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Chapter 11.1-11.2, 12.1-12.2, 13.3, 14.2

PSYCH261 Chapter 11.1-11.2, 12.1-12.2, 13.3, 14.2 : Test 4 Textbook Notes.docx


Department
Psychology
Course Code
PSYCH261
Professor
Daniel Smilek
Chapter
11.1-11.2, 12.1-12.2, 13.3, 14.2

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Module 11.1 - What is Emotion?
oEmotion includes "cognitive evaluations, subjective changes, autonomic and neural arousal, and impulses to action"
oEmotional situations arouse the two branches of the autonomic nervous system - the sympathetic/parasympathetic
oMost situations evoke a combination of sympathetic and parasympathetic arousal
E.g. nausea is associated with sympathetic stimulation of the stomach (decreasing its contractions and
secretions)
parasympathetic stimulation of the intestines and salivary
glands
oJames-Lange theory: proposal that an event first provokes the
autonomic arousal and skeletal responses and that the feeling aspect
of emotion is the perception of those responses
What you experience as an emotion is the label you give to
your response
You feel afraid because you run away
You feel angry because you attack
Arousal and actions lead to emotions, they lead to the feeling
aspect of an emotion
Two predictions: people with weak autonomic or skeletal responses
should feel less emotion, and causing or increasing someone's
responses should enhance an emotion
Is Physiological Arousal Necessary for Emotional Feelings?
oPure autonomic failure: condition when output from the autonomic
nervous system to the body fails
Patients do not react to stressful experiences with changes in heart rate, blood pressure, or sweating
According to James-Lange theory, we would expect to report no emotions
In reality, they report having the same emotions as anyone else, and they have little difficulty identifying
what emotion a character in a story would probably experience
They feel their emotions much less intensely than before
They report that they experience emotions, the cognitive aspect of it
E.g. botulinum toxin (botox) blocks transmission at synapses and nerve-muscle junctions
Paralyze all the facial muscles, reported weaker than usual emotional responses when they
watched short videos
Feeling a body change is important for feeling an emotion
oPeople with damage to the right somatosensory cortex have normal autonomic responses to emotional music but
report little experience
oPeople with damage to part of the prefrontal cortex have weak autonomic responses but normal subjective
responses
Is Physiological Arousal Sufficient for Emotions?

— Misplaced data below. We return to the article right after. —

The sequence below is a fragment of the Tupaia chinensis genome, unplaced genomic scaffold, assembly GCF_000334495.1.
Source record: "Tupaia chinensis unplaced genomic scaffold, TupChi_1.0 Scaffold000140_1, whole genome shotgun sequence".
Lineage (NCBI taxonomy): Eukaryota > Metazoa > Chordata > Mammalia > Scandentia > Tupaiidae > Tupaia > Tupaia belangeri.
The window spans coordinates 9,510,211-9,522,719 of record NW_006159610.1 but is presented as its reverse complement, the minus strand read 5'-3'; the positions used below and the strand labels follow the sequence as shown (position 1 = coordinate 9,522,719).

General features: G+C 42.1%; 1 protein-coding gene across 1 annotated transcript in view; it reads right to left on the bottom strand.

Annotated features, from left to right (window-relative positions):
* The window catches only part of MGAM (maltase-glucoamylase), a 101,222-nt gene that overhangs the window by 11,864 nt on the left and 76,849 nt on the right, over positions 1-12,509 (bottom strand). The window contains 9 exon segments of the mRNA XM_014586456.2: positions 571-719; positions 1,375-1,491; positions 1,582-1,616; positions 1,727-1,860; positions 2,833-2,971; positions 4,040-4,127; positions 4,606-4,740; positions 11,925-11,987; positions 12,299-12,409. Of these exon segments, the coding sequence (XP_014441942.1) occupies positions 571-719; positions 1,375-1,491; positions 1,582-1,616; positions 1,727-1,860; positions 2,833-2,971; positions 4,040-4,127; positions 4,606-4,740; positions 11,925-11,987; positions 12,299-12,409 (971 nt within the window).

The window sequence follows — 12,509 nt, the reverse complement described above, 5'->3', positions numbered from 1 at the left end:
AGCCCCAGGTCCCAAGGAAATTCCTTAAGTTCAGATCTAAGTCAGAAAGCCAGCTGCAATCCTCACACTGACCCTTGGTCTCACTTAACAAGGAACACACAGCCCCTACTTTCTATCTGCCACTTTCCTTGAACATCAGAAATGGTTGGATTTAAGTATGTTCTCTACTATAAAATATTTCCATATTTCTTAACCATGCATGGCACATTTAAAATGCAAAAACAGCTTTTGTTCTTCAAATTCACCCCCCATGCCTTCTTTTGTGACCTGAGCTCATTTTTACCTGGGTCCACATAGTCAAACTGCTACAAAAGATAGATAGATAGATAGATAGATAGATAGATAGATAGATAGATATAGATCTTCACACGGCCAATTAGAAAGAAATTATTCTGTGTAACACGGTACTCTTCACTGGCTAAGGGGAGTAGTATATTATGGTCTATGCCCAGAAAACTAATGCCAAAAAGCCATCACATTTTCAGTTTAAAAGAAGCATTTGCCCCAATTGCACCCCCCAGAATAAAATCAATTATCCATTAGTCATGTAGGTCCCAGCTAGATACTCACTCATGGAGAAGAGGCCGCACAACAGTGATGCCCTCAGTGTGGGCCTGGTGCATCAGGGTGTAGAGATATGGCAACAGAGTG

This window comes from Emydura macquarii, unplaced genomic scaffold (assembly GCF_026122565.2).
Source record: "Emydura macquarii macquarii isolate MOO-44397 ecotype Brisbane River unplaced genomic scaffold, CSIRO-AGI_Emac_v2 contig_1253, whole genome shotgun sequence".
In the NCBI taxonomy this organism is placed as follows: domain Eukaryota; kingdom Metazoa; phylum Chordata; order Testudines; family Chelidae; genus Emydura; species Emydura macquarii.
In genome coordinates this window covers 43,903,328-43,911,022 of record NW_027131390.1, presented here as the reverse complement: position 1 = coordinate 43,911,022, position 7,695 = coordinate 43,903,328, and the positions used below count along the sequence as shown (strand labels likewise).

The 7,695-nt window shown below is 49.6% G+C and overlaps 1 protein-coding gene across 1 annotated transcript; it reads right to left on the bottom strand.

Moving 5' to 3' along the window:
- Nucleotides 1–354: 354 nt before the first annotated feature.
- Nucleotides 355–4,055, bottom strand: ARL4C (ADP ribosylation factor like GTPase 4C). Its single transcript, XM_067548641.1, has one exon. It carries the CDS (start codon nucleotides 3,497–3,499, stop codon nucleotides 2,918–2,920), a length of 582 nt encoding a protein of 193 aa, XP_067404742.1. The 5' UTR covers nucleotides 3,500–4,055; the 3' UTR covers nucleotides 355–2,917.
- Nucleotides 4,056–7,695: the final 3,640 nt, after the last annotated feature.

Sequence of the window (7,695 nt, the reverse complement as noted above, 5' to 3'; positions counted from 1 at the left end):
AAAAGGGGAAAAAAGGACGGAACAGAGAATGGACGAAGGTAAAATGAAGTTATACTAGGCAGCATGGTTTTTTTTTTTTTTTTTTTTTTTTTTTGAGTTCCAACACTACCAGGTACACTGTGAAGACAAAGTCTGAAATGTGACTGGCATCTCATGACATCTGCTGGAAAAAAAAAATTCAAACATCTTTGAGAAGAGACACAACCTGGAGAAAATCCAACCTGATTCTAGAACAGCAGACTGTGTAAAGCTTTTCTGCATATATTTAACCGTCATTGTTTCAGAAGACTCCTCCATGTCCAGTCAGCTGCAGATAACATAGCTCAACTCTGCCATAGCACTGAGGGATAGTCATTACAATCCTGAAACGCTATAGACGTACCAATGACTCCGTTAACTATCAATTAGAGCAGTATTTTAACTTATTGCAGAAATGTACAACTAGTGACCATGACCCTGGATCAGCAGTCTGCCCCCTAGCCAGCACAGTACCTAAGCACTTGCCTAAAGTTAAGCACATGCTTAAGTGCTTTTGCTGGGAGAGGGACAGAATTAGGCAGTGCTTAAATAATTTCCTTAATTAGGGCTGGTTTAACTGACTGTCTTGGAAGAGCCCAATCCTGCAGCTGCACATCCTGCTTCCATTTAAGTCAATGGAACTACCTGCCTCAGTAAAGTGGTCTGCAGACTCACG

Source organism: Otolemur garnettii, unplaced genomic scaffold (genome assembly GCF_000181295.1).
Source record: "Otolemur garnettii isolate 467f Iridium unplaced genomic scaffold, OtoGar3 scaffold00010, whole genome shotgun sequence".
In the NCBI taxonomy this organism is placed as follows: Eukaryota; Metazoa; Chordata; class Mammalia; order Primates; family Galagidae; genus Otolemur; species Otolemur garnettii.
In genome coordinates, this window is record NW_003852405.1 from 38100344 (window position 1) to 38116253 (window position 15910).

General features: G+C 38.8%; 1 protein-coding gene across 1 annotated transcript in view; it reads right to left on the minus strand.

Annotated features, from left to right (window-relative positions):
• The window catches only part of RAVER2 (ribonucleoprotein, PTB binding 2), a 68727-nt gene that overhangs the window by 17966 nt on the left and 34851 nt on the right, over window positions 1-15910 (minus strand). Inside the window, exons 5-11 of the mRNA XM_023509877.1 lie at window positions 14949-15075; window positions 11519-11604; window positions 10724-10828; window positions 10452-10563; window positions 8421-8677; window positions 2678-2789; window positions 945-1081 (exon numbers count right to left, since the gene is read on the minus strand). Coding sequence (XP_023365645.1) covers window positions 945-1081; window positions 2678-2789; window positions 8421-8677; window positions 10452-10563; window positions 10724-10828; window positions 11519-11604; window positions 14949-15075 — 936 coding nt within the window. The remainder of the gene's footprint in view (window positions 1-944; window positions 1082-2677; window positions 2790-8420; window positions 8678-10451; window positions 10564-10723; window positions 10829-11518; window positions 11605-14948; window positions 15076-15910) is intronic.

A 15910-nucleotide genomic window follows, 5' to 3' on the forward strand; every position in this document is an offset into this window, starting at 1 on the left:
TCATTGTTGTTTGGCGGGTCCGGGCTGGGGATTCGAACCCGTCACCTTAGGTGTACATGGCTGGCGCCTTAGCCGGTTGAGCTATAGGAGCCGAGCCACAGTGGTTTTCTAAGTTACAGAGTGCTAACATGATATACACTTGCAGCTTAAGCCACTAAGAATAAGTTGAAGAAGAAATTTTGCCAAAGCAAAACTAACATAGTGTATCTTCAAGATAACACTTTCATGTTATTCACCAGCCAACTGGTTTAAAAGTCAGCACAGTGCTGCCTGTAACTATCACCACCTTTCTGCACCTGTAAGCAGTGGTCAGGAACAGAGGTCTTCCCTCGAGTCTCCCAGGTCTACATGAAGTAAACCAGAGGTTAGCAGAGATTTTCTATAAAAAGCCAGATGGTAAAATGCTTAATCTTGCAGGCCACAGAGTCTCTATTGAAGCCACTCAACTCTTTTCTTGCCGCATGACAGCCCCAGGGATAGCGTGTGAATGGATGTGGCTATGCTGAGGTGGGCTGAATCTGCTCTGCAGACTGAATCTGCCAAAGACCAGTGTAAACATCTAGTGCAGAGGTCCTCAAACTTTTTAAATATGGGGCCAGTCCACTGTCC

oPanic attack: period marked by extreme sympathetic nervous system arousal
oForcing a smile  rate cartoons funnier
oForcing a smile decreased a stressful experience, as measured by changes in heart rate
oAlthough facial expressions slightly alter emotions, smiles are not necessary for happiness
oMobius syndrome - cannot move their facial muscles to make a smile
they nevertheless experience happiness and amusement
this syndrome often interferes with the ability to make friends because people react to the lack of smiling
Is Emotion a Useful Concept?
oThe limbic system: the forebrain areas surrounding the thalamus- has been regarded as critical for emotion
oThe variability of locations for each emotion depend more on the details of the procedure than on which emotion
was targeted
oNo type of emotion consistently activates one brain area, and no brain area is associated with one emotion
Do People Have a Limited Number of Basic Emotions?

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oToday, emotions remain as virtually the only area in which many researchers still hope to identify elements of
experience, to list a few "basic" emotions
oWe identify emotions by context and gestures
oTone of voice carries an enormous amount of emotional information
oAn alternative view is that emotional feelings vary along two or more continuous dimensions, such as weak versus
strong, pleasant versus unpleasant, or approach versus avoid
oBehavioural activation system (BAS): left brain hemispheric activity (especially frontal and temporal lobes)
marked by low to moderate autonomic arousal and a tendency to approach, which could characterize either
happiness or anger
oBehavioural inhibition system (BIS): right brain hemispheric activity, which increases attention and arousal,
inhibits action, and stimulates emotions such as fear and disgust
oExperiment: view pictures flashed on one side or the other of the visual field to prime one hemisphere or the other
to process information
People were quicker and more accurate at identifying happy faces when the information went to the left
hemisphere
They had an advantage in processing sad or frightened information when the information went to the right
hemisphere
Results support an association between left hemisphere and approach, and between the right
hemisphere and inhibition of action
The Functions of Emotion
oFor certain emotions, the answer is clear: fear alerts us to escape from danger
oEmotional expressions help us communicate our needs to others and understand other people's needs and
probable actions
oEmotions provide a useful guide when we need to make a quick decision
Emotions and Moral Decisions
oDilemmas example: would you divert a runaway train so it kills one person instead of five?